A 47-year-old Naalehu man is the latest Big Island resident to be cited by state officers for illegal collection of aquarium fish withing the West Hawaii Regional Fisheries Management Area.
Jason Beevers was arrested Thursday after officers with the state Department of Land and Natural Resources Division of Conservation and Resources Enforcement spotted and boarded his vessel while patrolling in waters off South Point.
The officers first spotted Beevers’ vessel Thursday morning and maintained surveillance. Later in the day, a team of officers boarded the boat, suspecting aquatic resources violations, according to the department.
Officers inspected the boat and Beevers’ catch at the South Point boat ramp. They reportedly found 333 yellow tang and three paku‘iku‘i, also known as Achilles tang. Both are common species of aquarium fish.
The inspection also revealed 16 violations of Hawaii Administrative Rules relating to fishing gear and permit requirements relating to the West Hawaii Regional Fisheries Management Area. The violations included conducting prohibited activities with the management area, not having all of or meeting the necessary aquarium collection permit and vessel registration requirements, possessing prohibited and unmarked gear and having illegal and unregistered lay nets.
Beevers was booked and released on his own recognizance. He will be required to appear in court on the charges, which are petty misdemeanors. He could face fines, imprisonment and administrative penalties. All the fishing gear was seized as evidence, according to the department.
As Beevers prepares to head to court, a Kealakekua man has a Sept. 8 court hearing in South Kohala Environmental Court in Waimea in connection with a case initiated Feb. 20 when state conservation officers were tipped off to illegal collection activities in waters off South Kohala.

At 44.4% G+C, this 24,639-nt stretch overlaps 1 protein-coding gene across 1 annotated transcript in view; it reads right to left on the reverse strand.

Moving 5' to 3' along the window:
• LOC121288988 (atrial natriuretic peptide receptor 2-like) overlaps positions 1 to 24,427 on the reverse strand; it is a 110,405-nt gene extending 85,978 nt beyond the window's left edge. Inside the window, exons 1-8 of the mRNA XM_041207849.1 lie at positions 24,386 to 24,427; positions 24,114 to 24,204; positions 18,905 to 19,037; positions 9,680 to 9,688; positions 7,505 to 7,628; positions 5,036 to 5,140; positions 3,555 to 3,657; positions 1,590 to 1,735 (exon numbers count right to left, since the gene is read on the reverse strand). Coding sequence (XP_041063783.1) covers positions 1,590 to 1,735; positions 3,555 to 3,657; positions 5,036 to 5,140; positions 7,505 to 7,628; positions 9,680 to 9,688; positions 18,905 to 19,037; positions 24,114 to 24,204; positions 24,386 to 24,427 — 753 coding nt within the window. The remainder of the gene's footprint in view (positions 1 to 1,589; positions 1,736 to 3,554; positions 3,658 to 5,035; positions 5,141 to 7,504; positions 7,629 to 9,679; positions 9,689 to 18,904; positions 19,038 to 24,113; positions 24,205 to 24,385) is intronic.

The state said it received a tip that day concerning illegal harvesting of aquarium fish off Kawaihae and conducted a commercial fishing gear and catch inspection of the vessel Masako. The inspection allegedly turned up aquarium fishing gear, according to the department. The vessel’s hold also contained 550 live fish, all of which were returned live to the ocean.
Tyron T. Terazono, the Masako’s captain, has yet to enter a plea to charges of possessing aquarium collecting gear or taking, possessing aquatic life for aquarium purposes without holding a valid West Hawaii aquarium permit and possessing a “white list” species. That is because of several hearings being continued and delays prompted by the shutdown earlier this month of the Waimea courthouse because of an employee testing positive COVID-19.
Terazono was one of two people charged in connection with the incident.
The second person, Wayne T. Newman, was sentenced in June to pay $260 in fines and fees after pleading no contest to possessing aquatic life for aquarium purposes without having a valid West Hawaii aquarium permit and possessing a “white list” species.
Civil enforcement is pending after a contested case hearing was requested May 22.
The aquatic life allegedly collected had a retail value of nearly $37,500, according to the BLNR. Under administrative rules, a fine of up to $550,000 could have been sought for the 550 fish taken, in addition to fines for rule violations.
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